With club action on pause and the European Championships in full flow, the eyes of the footballing world are upon players representing their respective nations, something which creates a vacuum for swift conclusions.
Two of the players that are dominating the Milan-themed narrative at the moment are Italy’s Manuel Locatelli and Turkey’s Hakan Calhanoglu, and perhaps for obvious reasons given that they represent two ends of the spectrum in terms of their performances so far.
Starting with the latter, Calhanoglu went into the Euros with his future clouded by uncertainty given the fact he has not yet accepted the renewal offer from Milan and instead seems determined to test the market.
The playmaker and his agent Gordon Stipic have quite clearly set a figure between them that they think his services are worth and that is why, up until this point, he has not yet put pen to paper and extended his four-year stay at San Siro.
With a major tournament to look forward to in which the eyes of not only millions of fans but also club officials and scouts will be fixated, the 27-year-old took a gamble and decided to wait until after the Euros to decide his fixture, something he admitted himself in the media.
This appears to have backfired hugely for him, as he followed up an anonymous display in the tournament opener against Italy with a wasteful and lethargic display in the 2-0 defeat to Wales which has seen them crash out of the tournament after two losses and zero goals scored in their first two fixtures.
Milan sent a very strong message by choosing to move on from a top talent in Gianluigi Donnarumma because they did not believe he was worth the demands, yet for some reason they appear willing to wait for Calhanoglu’s response. There are some supporters calling for the club to pull the offer entirely or offer less money, and that in itself should serve as a damning indication of how far his stock has fallen.
The general consensus is that if Hakan were to now renew, the news would be met with more anger and disappointment than any positive notions. Perhaps the management are working on a replacement at this very moment, in which case Calhanoglu could be left in a situation where he has no offers because he decided to risk it all. That should be a lesson akin to the old adage ‘the grass isn’t always greener’.
One player who that saying does not extend to is Manuel Locatelli, however. He has been the star of the show for Italy at Euro 2020 thus far and scored a brace against Switzerland last night to earn himself Man of the Match. It caused many fans of other clubs and pundits to question how and why Milan let such a talent go.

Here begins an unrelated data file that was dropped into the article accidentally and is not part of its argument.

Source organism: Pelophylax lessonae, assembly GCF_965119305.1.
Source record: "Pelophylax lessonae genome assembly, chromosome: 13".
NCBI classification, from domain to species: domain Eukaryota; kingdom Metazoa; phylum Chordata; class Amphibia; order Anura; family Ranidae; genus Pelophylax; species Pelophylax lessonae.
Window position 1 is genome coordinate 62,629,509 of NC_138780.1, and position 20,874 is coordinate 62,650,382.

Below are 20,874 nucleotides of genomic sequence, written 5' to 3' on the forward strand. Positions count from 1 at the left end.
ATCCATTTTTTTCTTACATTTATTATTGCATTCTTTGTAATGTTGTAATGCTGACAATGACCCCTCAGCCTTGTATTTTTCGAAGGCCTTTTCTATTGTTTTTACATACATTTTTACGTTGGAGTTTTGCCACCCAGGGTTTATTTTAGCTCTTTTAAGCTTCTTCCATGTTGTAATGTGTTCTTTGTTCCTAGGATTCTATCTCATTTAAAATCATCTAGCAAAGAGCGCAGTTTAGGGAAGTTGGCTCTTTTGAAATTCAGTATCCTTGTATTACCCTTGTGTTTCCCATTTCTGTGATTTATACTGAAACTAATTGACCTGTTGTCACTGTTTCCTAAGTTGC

There needs to be some contextual understanding to explain the background of Locatelli’s exit. He burst only the scene properly in the 2016-17 season, scoring the winner against Juventus and looking like a bright but very raw 18-year-old Regista.
Despite huge initial hype, the performances of the teenager began to grow in their inconsistency, while the club were desperate to return to the Champions League and – some might say wrongly – decided to rely on more experienced profiles like Jose Sosa, Mati Fernandez and later Tiemoue Bakayoko.
Locatelli fell down the pecking order and it very quickly became apparently that he had a market in Serie A, so Milan suggested he went out on loan. The player, however, asked for a transfer and joined Sassuolo on loan with an obligation to buy.
At Sassuolo he has thrived, as they are a club who play entertaining football but ultimately have a youth-centred philosophy with less expectations and less ambitions, which equated to reduced pressure.
The coach could afford him to be inconsistent which he initially was, while Roberto Di Zerbi took his game to the next level and now, a whole five years after his Milan debut, he looks like a near-complete player.
This is where Milan have been criticised in recent years: not letting young and talented players grow because the desperation for success convinced them to do otherwise. This season for example we have seen Rade Krunic used all over the pitch rather than youth who actually play those positions, Samu Castillejo constantly selected off the bench over Jens Petter Hauge, Pierre Kalulu was used initially and then disappeared, while Lorenzo Colombo was sent out despite bright signs.
Interestingly, the Rossoneri currently have another raw but talented young defensive midfielder in Sandro Tonali. His adaptation to a top club was not smooth given that at Brescia he played in a worse team and a different system, but the general opinion is that with patience he will grow and grow.
Who knows what Tonali could be at 23? If Milan have learned any lessons, it’s that patience – to an extent – is a necessary virtue. Making the same mistake twice would be criminal.